Columbia and Cervelo seemed content to just keep things under control for stage 7, a rolling day in the hills with barely a metre of flat land. And right at the very end everyone else seemed to draw back and leave the field to the two contenders, Hausler and Arndt, and their nominated seconds, Abbott and Kristin Armstrong. In the final hundred metres, Armstrong grabbed the good side of the road for Hausler who scampered off for the stage win and a few valuable bonus seconds. Here’s the report and video parts one, two, and three.

The fight for the GC fizzled out on stage 8 when Judith Arndt fell and broke her arm for the third time that season, which left Claudia Hausler a long way clear of second place Nicole Brandli. On yet another hilly stage, a break got away and Trixi Worrack got away from the break to claim the stage. Once more the report and the video parts one, two, and three.

Any sprinters who had survived to stage 9 finally got their second chance of a win through the streets of the Naples suburb of Grumo Nevano. Columbia tried to protest that the roads were too narrow and twisty to be safe, but everyone else ignored them and put on a great performance, and Kirsten Wild just squeezed ahead of Giorgia Bronzini, with Diana Ziliuite claiming a good third place in her very last Giro stage as a rider. Here’s the last of last year’s reports and the video from that day, parts one, two, and three:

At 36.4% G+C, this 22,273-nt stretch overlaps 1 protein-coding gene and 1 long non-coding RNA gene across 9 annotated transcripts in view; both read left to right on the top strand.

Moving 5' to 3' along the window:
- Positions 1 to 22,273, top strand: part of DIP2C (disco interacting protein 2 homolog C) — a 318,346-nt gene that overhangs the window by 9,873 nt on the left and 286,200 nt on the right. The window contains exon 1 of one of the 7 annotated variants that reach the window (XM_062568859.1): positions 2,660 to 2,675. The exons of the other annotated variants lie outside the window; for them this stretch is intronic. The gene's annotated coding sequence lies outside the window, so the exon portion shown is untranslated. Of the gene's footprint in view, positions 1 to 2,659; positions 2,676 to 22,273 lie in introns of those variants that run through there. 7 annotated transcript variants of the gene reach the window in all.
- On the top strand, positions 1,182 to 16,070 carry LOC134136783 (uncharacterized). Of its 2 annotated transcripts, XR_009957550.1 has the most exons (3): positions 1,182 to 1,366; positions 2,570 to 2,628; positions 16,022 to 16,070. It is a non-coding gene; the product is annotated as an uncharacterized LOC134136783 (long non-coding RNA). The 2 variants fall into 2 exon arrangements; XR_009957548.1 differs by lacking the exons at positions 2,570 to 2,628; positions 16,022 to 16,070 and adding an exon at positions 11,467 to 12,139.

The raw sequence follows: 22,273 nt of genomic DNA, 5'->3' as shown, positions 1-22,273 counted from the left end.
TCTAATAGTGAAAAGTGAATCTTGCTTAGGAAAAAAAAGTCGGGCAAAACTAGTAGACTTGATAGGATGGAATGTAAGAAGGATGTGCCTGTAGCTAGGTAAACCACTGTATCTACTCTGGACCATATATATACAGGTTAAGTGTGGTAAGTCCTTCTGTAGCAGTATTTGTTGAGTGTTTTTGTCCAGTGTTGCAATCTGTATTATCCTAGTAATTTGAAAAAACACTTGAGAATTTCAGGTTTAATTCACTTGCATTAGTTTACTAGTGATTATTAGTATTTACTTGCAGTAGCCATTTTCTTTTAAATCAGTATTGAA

If you read the comments to last year’s pieces you will find links reports by a German who calls himself Enrico Muax, who wangled himself a position as a driver with team Nurnberger and made some great videos. Watch them all, even if you don’t understand a word of German; most of the interest and humour there is visual. This is the sort of report that more teams could produce for themselves.

Of course, stick around Podium Cafe for more previews and coverage of this year’s race. And if you come across something that you think we'd like or we seem to have missed, then post it in the comments or as a post of its own.